When I was in my first year at school I had my first crush.
He looked like Robert Redford.
I cannot imagine how I, as a five year old, could imagine that one of my fellow pipsqueak school buddies could somehow resemble Robert Redford.
I suppose Mr Redford was the Brad Pitt of 1969. He was in every women’s magazine, his handsome face smiling from the cover enticing housewives to buy it and take him home.
This boy in my class, the one I fancied, was called Richard. Richard was a close enough sound to Robert. He had blonde hair, parted on the side in a floppy and casual kind of way. We sat near each other, cross legged, slate boards on laps and chalk in hand.
I am assuming I knew enough of what my feelings were to know that I really wanted to impress him somehow.
One thing for sure, my black bread sandwiches with liverwurst or stinky cheese would never do the job. Nor would my pudding bowl hair cut, compliments of my mother, somehow make him want to play with me at snack time. Cannot neglect to mention the heavy, hand knitted, nordic cardigan my grandmother knitted me and that my mother made me wear to school.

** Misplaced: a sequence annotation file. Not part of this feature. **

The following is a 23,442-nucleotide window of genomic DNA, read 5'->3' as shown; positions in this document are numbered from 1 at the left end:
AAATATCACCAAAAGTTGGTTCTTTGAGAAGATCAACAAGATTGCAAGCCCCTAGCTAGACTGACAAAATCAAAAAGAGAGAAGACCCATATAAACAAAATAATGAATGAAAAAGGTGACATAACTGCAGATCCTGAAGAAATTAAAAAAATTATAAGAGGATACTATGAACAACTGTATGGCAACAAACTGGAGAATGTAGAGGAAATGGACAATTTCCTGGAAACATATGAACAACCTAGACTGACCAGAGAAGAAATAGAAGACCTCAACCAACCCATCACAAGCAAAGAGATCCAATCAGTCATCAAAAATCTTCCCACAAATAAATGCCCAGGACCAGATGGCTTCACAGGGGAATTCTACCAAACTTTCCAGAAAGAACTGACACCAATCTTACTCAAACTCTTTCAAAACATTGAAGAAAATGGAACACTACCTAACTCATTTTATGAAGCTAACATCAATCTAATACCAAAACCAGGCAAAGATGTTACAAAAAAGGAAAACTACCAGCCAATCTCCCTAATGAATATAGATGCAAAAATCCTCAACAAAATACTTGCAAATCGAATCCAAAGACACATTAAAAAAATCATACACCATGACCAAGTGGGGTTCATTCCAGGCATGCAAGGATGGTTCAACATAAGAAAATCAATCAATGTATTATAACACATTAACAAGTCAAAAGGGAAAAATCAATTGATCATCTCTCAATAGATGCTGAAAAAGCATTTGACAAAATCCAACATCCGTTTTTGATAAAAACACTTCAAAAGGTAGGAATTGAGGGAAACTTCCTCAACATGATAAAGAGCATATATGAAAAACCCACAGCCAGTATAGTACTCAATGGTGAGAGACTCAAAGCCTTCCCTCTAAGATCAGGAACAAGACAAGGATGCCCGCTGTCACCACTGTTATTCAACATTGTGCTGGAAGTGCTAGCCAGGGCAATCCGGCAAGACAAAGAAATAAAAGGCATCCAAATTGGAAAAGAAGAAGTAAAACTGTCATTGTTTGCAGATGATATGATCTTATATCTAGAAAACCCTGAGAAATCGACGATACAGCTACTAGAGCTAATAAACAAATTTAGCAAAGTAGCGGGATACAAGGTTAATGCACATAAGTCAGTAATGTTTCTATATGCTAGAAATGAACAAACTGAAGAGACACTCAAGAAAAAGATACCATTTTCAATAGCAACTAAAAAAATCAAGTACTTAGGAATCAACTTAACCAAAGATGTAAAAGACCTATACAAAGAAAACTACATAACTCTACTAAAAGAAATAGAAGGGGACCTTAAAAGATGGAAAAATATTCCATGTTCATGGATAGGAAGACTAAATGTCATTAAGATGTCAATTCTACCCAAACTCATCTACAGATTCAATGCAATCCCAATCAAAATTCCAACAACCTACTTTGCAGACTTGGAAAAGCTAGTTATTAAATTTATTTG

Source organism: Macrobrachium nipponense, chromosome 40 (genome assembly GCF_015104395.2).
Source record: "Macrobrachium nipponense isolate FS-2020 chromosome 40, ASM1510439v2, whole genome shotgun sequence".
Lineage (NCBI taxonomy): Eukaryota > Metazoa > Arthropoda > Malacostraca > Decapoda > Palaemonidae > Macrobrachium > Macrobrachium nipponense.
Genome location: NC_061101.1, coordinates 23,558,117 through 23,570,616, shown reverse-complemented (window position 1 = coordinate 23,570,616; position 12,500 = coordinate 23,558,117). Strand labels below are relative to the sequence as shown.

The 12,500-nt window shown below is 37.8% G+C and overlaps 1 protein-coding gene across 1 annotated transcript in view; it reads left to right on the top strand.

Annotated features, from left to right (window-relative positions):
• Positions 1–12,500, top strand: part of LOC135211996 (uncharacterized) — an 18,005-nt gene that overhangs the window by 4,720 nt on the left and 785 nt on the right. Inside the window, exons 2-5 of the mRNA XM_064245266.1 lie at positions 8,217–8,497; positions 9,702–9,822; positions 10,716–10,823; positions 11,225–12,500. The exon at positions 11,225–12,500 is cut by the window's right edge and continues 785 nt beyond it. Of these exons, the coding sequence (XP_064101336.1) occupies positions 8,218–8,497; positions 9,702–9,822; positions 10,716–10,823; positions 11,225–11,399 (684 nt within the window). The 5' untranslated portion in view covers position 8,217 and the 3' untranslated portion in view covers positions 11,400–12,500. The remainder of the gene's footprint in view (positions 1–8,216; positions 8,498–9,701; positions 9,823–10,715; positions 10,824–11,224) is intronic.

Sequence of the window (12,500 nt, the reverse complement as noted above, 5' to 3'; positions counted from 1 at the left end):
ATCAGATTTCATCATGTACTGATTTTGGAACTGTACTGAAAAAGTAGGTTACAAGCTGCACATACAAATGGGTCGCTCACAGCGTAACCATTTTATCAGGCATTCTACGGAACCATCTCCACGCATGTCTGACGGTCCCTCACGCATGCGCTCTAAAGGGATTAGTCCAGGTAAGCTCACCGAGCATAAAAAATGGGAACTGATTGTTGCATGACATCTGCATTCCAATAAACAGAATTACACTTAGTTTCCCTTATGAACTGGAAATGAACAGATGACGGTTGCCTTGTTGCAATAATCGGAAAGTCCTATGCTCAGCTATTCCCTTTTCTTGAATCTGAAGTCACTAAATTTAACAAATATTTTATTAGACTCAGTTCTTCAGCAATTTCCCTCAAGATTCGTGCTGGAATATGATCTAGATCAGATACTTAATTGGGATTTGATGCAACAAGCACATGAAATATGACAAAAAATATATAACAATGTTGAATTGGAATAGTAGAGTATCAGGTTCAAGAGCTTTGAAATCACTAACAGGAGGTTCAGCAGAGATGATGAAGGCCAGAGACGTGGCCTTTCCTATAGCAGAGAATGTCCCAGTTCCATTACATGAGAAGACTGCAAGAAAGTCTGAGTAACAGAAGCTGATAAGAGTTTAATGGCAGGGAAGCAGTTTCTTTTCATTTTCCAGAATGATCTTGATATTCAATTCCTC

I needed something more than that and I remember so clearly coming up with a way to make myself attractive.
Do you remember the Hollywood glamour photos of Marlene Dietrich and Ava Gardner? Their heavy lidded eyes and smouldering looks. I wanted that look.
So, one day in class I settled myself down onto the mat and carefully applied big globs of saliva to my eyelashes to make them droop down in that movie star way. In my mind I imagined that I had dark eyes peeping from beneath shimmery and sexy eyelashes.
Richard (Robert) sat next to me as usual and I recall so clearly turning towards him and looking at him in what I thought was a Hollywood gaze.
He looked back at me with a frown.
“Er, yuck, you’ve got spit on your eyes”, he said, and moved away.
I never tried that beauty trick again.
When I was about nine years old, Richard came up to me and told me he loved me. By then his floppy hair made him look like a girl and he had a very scrawny little body.
I patted him on his head and just said thanks.
That was about all I could offer by that stage. I had moved on and my eyes were on someone who was in the next grade up.
I wonder where Richard is now and if he ever remembers that woggy girl with the spit on her eyes who sat next to him in prep.